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Teachers on election duties to be insured, secured

/ 05:04 AM April 11, 2013

Education Secretary Armin Luistro: We do not need dead heroes. INQUIRER FILE PHOTO

MANILA, Philippines—Some 240,000 public school teachers who will serve as election inspectors in the May 13 elections have been assured that they will be insured, secured and assisted by lawyers from “harassment suits.”

Education Secretary Armin Luistro on Wednesday signed formal agreements with the agencies charged with addressing the main concerns of the public school teachers who are to be deputized during the elections.

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He said that under the agreement with the Commission on Elections (Comelec), teachers will be getting their P3,000 honorarium on time through their ATM payroll accounts.

Election-related deaths

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At the signing ceremony held at the Department of Education (DepEd) main office on Wednesday, Comelec Chairman Sixto Brillantes Jr. said the poll body may decide to give the teachers and other deputized personnel more if it has savings left over after the elections.

The Comelec has a P30 million fund for election-related deaths and injuries among deputized personnel.

In case of death while on election duty, a teacher’s heirs will get P200,000.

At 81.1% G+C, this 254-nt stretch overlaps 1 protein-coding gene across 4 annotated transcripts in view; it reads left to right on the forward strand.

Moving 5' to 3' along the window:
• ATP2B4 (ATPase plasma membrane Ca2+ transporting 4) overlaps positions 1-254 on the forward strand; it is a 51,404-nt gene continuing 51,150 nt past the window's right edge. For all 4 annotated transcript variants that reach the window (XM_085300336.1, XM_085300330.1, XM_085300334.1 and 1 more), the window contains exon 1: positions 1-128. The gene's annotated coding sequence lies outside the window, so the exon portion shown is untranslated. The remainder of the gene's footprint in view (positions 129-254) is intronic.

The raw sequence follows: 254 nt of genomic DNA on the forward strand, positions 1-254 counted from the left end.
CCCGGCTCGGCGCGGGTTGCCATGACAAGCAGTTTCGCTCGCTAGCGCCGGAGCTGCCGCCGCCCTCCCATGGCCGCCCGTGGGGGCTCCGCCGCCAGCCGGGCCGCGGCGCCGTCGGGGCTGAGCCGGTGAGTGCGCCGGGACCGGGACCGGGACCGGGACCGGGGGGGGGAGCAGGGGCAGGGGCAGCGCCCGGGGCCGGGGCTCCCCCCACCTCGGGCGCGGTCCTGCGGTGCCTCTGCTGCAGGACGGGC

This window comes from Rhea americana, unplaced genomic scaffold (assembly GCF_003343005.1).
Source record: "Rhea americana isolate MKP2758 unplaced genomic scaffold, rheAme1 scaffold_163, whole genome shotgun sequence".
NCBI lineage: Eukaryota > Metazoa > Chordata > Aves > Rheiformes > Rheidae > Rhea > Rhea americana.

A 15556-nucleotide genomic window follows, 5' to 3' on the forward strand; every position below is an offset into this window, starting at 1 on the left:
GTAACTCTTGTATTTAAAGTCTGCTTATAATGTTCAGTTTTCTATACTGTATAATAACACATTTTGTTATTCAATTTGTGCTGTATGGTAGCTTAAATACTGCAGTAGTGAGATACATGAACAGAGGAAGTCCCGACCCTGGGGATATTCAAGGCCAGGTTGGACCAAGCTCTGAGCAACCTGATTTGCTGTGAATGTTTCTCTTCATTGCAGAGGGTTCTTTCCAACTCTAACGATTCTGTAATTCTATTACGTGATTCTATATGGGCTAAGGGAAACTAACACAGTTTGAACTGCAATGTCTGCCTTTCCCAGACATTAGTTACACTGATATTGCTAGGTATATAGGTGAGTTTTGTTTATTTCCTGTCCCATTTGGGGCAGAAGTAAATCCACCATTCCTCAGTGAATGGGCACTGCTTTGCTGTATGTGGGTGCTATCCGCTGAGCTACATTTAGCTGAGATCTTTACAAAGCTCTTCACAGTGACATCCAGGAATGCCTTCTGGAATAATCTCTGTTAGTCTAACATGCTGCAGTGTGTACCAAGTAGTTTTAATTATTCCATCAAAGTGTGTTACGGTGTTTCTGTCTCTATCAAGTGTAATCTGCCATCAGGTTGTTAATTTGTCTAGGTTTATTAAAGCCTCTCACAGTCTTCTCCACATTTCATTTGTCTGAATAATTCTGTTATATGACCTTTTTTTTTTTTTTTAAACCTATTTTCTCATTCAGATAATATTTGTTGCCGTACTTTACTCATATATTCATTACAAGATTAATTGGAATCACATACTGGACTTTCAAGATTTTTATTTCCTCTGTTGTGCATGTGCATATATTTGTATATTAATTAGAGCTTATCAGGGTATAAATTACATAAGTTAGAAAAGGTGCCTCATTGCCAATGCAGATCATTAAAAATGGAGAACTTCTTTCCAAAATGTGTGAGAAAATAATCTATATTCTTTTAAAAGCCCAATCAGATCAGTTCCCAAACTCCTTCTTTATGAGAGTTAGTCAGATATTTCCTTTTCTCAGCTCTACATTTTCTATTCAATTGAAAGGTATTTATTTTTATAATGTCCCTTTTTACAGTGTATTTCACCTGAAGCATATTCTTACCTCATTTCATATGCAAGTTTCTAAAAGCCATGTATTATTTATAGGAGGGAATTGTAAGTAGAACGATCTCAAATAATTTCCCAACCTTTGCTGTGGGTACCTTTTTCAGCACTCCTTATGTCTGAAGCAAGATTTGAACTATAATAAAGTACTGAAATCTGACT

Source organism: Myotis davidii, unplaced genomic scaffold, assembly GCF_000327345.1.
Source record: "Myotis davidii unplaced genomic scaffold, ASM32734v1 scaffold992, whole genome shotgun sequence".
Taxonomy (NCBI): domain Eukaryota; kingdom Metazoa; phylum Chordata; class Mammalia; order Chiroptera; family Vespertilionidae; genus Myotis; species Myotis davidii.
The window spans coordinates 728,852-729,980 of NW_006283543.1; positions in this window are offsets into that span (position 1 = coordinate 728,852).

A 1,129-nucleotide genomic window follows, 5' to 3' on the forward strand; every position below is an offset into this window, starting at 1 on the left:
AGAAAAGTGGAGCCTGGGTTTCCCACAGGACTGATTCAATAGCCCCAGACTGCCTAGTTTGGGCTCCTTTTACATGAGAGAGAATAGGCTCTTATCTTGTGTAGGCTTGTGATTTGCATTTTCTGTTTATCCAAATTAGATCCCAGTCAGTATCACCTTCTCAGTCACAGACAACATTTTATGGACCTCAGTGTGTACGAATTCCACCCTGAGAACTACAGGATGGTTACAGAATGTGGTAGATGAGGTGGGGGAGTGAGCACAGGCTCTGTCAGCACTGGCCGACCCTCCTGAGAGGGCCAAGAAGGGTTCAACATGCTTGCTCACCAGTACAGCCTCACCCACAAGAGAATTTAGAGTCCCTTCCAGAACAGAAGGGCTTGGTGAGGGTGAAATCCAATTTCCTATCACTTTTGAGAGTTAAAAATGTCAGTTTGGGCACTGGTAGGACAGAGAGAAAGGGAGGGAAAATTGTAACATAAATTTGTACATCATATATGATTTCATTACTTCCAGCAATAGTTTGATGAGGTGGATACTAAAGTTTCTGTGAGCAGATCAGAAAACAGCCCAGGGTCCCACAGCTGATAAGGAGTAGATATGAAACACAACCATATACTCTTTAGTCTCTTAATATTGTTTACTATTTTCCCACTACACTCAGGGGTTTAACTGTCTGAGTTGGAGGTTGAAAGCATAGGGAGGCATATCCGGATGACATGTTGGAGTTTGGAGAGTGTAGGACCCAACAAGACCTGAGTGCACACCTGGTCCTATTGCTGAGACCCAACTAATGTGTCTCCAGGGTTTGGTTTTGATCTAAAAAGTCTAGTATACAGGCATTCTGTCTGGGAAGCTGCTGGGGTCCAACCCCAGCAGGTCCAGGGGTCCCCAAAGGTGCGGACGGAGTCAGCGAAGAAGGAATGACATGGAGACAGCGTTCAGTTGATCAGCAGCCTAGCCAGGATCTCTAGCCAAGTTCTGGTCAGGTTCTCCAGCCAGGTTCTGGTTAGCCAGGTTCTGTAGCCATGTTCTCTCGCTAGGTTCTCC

The DepEd also entered into a separate agreement with the Armed Forces of the Philippines (AFP) and the Philippine National Police (PNP) for the protection and security of the teachers.

Soldiers and policemen have been deputized to jointly secure polling precincts.

Luistro advised teachers who do not feel secure in their assignment in election hotspots to notify the education department.

Heroic sacrifices

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“Our teachers are used to making heroic sacrifices. But we do not need dead heroes. So if they feel their lives are in peril, they should write to us and we will inform Comelec,” Luistro said.

The Integrated Bar of the Philippines (IBP) has committed to give free legal assistance to teacher-election inspectors who may be sued by losing candidates.

Every election, about 100 teachers find themselves charged before the Comelec by losing candidates accusing the teachers of having violated  election rules.

Comelec Commissioner Grace Padaca cited a case involving a losing barangay (village) captain candidate who sued the entire board of election inspectors over a “minor” matter. The losing candidate alleged the teachers failed to list the names of the late voters.

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TAGS: Elections, Philippines, safety of teachers, Security, Teachers
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